National Debt ReliefIn my debt relief practice I am coming across more and more consumers who have used National Debt Relief to help them manage their debts and negotiate settlements on their behalf, only to regret the decision to sign up with National Debt Relief at a later date.  With that said National Debt Relief is licensed in the State of Washington and appears to be complying with the Washington Debt Adjusters Act under RCW 18.28 which requires debt adjustors to charge no up front fee’s and limit their fees to 15% of the total debt listed on the signed contract which includes payments for any third party trust accounts used for holding client funds and making disbursements.  If a consumer decides to cancel services with National Debt relief and debts are not settled, any funds in a third party trust account must be refunded.  Consumers should know that attorneys such as Symmes Law Group, PLLC are exempt from the Washington Debt Adjustors Act and do not need to meet its requirements as attorneys are not considered debt adjustors.

It is also important to know that National Debt Relief uses a company called Global Client Solutions to manage your payments as a third party processor and trust account servicer.  This company has a history of working with many debt settlement companies who have been sued in the state of Washington and across the country for violating various debt adjusting and consumer protection laws.  Global Client Solutions has also been sued itself on a national level by the Consumer Financial Protection Bureau and in the state of Washington.

At the very bottom of the National Debt Relief website you will find a disclosure in very small print which reveals what you might expect working with National Debt relief.  The disclosure states that:

Clients who are able to stay with the program and get all their debt settled realize approximate savings of 50% before fees, or 30% including our fees, over 24 to 48 months. All claims are based on enrolled debts. Not all debts are eligible for enrollment. Not all clients complete our program for various reasons, including their ability to save sufficient funds. Estimates based on prior results, which will vary based on specific circumstances. We do not guarantee that your debts will be lowered by a specific amount or percentage or that you will be debt-free within a specific period of time. We do not assume consumer debt, make monthly payments to creditors or provide tax, bankruptcy, accounting or legal advice or credit repair services. Not available in all states. Please contact a tax professional to discuss tax consequences of settlement. Please consult with a bankruptcy attorney for more information on bankruptcy. Read and understand all program materials prior to enrollment, including potential adverse impact on credit rating.”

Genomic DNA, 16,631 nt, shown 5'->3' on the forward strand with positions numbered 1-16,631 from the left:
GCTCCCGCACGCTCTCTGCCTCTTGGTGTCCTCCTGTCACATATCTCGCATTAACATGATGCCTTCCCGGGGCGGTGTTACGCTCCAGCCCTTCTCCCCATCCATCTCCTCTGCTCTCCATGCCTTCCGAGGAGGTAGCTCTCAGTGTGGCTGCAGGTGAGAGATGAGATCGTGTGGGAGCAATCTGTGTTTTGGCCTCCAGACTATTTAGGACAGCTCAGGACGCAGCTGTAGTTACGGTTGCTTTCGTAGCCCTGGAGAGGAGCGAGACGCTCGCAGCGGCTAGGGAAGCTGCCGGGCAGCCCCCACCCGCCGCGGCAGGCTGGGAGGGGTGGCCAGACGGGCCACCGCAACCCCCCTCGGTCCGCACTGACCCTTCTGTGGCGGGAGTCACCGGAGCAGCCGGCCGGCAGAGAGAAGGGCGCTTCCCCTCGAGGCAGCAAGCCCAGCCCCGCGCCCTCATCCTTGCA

What Does this National Debt Relief Disclosure Mean?

If you enroll with National Debt Relief they state that you can expect to save potentially 30% on average and that does not include paying taxes on debt forgiven over $600.  Additionally what they don’t mention is that to obtain a favorable settlement you will need to stop making payments on your debts which will increase you total debt in the short term, hurt your credit, and open you up to potential lawsuits and debt collection phone calls due to non payment.

The potential to be sued for debts due to non payment is what causes consumers to reach out to a debt settlement attorney to learn further about their options. In my experience consumers typically accuse National Debt Relief of not settling their debts in time to avoid the lawsuit or not informing them that they could be sued on the debts when it all could have been avoided in the first place had the consumer talked to a debt relief attorney from the beginning of their financial problems.

Is Using National Debt Relief a Good Idea?

For most people I would say that signing up for National Debt Relief is not a good idea. While on its face, having you pay no up front fees with the goal of making you debt free in 2 to 4 years sounds great.  However the truth is there may be better options which can accomplish the same goals for a lower cost and that have less of an impact on your credit and your sanity from being sued by a debt collector.  Debt settlement in my opinion is best suited for people who have already been delinquent with their debts and have lump sums to offer up front to negotiate settlements of 50% or less in many cases.  Otherwise chapter 7 bankruptcy or chapter 13 bankruptcy may be the best fit to eliminate debt or pay off debt over a 3 to 5 year repayment plan and avoid being sued by a lawsuit.